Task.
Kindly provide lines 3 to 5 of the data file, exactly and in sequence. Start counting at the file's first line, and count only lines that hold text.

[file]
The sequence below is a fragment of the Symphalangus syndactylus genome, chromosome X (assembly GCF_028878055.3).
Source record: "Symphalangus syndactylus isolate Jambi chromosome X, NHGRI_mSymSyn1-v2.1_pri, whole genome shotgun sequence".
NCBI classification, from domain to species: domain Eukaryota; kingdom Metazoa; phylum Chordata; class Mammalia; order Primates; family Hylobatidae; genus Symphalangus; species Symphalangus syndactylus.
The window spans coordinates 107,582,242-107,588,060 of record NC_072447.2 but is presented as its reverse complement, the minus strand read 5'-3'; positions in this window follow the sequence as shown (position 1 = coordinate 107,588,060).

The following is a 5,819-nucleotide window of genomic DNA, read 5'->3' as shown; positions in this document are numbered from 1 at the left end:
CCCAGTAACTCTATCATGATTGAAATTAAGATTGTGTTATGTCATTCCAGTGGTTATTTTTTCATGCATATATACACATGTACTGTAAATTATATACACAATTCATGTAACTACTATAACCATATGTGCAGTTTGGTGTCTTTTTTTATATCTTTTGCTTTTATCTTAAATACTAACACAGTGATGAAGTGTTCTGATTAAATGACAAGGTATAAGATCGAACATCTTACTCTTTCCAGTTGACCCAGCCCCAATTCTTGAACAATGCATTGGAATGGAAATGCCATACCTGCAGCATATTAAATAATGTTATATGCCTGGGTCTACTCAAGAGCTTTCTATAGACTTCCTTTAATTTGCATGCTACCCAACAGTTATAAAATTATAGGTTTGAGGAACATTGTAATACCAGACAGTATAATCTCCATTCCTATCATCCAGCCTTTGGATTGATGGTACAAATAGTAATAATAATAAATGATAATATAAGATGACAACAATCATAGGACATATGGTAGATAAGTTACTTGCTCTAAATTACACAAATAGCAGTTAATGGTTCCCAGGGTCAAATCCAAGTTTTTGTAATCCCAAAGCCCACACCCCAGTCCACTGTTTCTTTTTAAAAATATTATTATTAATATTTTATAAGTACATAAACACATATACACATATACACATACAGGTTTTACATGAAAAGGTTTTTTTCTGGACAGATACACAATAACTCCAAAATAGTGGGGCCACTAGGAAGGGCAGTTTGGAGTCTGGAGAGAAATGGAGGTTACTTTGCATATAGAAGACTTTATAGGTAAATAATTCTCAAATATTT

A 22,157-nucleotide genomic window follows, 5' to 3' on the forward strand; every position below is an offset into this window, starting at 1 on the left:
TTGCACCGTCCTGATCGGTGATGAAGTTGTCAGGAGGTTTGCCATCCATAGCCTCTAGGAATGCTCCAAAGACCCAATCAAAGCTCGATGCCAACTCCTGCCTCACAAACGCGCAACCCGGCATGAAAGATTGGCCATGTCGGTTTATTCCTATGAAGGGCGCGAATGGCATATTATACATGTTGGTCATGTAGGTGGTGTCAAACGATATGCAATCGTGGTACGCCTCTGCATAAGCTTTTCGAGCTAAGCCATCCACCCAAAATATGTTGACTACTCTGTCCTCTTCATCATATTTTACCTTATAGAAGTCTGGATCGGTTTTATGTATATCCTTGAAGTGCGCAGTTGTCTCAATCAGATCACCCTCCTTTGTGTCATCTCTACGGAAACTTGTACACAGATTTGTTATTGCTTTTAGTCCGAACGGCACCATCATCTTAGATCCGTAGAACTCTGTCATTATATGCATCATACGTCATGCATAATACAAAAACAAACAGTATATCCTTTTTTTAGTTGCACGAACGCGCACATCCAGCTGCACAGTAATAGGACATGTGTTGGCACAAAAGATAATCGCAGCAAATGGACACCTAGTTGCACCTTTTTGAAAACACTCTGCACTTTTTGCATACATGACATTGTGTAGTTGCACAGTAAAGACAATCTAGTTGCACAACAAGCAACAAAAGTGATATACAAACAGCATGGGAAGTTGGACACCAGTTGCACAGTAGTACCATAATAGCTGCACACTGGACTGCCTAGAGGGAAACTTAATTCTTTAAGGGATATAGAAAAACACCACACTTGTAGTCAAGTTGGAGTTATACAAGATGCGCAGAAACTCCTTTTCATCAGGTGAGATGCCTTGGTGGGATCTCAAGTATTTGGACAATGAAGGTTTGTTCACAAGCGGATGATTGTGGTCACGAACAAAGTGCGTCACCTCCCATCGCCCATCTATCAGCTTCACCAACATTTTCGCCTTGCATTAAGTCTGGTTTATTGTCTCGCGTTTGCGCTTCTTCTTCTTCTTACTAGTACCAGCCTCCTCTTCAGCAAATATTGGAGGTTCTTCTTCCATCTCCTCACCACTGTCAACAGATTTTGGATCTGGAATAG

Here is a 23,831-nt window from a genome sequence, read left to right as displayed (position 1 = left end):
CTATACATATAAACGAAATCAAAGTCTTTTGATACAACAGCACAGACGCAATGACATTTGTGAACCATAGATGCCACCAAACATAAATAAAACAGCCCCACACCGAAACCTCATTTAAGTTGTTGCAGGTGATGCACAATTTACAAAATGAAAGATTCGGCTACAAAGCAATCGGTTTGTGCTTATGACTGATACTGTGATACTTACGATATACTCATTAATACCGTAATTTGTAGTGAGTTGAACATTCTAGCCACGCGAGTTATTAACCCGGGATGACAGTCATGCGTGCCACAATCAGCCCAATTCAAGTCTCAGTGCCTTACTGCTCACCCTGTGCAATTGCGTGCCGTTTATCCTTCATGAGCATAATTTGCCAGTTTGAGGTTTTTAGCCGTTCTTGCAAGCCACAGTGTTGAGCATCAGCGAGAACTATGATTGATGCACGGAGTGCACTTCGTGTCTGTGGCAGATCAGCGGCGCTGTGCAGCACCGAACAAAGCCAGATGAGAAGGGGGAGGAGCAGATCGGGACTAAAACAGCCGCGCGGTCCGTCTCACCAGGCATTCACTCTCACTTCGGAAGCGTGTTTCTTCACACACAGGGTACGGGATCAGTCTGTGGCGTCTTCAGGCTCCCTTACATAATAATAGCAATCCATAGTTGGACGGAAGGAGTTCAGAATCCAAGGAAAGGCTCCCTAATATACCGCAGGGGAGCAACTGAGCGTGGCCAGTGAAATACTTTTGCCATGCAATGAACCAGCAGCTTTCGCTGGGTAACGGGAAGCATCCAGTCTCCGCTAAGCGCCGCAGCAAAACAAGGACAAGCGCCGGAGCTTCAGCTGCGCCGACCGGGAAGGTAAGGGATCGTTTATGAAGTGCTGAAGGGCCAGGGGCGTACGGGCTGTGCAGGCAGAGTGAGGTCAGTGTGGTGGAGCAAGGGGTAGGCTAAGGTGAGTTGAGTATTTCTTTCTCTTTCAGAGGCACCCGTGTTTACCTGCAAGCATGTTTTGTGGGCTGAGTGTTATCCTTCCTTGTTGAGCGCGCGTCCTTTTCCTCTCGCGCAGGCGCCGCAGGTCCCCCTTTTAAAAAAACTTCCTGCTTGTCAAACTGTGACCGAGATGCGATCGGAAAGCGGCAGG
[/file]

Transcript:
NCBI classification, from domain to species: domain Eukaryota; kingdom Metazoa; phylum Chordata; class Mammalia; order Primates; family Hylobatidae; genus Symphalangus; species Symphalangus syndactylus.
The window spans coordinates 107,582,242-107,588,060 of record NC_072447.2 but is presented as its reverse complement, the minus strand read 5'-3'; positions in this window follow the sequence as shown (position 1 = coordinate 107,588,060).

The following is a 5,819-nucleotide window of genomic DNA, read 5'->3' as shown; positions in this document are numbered from 1 at the left end: